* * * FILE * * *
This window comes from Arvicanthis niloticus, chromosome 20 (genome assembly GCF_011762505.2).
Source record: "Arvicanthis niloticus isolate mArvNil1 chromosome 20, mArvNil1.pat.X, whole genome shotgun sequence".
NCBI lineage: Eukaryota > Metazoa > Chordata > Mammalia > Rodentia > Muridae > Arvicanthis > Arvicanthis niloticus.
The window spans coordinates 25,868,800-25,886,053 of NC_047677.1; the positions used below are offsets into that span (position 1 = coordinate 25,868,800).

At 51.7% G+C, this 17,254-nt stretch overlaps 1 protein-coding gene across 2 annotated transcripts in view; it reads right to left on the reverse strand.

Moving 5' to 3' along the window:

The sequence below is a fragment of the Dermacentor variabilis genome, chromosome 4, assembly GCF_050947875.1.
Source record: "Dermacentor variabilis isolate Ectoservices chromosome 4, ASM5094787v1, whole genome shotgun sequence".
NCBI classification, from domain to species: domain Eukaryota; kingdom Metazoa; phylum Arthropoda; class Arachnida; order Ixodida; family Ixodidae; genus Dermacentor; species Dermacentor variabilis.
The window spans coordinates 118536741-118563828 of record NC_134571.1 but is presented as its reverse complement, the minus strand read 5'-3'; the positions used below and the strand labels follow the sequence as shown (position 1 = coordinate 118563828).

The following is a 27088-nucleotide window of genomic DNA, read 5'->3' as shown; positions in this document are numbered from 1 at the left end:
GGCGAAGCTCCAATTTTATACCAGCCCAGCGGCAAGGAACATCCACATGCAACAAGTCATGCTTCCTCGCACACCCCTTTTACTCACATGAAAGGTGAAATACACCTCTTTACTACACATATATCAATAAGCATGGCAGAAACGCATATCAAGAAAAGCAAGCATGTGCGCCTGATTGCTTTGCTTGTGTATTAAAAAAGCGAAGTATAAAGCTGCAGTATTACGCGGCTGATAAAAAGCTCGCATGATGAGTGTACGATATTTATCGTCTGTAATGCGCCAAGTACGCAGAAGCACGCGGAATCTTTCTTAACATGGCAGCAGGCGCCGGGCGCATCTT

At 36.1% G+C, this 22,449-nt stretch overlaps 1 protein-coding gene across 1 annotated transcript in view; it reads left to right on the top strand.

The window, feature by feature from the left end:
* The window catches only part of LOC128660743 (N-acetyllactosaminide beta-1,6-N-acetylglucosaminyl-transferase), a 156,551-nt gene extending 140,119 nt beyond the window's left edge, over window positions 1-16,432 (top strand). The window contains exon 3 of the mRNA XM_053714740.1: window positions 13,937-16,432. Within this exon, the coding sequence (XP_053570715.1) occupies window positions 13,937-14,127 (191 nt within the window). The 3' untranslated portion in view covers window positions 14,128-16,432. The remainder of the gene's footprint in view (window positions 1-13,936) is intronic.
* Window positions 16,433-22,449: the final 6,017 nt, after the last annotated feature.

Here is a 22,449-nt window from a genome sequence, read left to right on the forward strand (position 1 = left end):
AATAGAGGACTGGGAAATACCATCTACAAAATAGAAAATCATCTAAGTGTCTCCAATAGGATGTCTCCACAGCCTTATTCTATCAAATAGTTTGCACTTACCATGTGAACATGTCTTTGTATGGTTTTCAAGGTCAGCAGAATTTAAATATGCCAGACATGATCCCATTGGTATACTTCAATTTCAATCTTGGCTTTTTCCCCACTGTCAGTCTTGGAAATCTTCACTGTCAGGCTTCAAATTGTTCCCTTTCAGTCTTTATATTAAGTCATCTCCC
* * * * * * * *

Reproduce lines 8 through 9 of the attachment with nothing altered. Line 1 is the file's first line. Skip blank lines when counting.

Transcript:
Source record: "Dermacentor variabilis isolate Ectoservices chromosome 4, ASM5094787v1, whole genome shotgun sequence".
NCBI classification, from domain to species: domain Eukaryota; kingdom Metazoa; phylum Arthropoda; class Arachnida; order Ixodida; family Ixodidae; genus Dermacentor; species Dermacentor variabilis.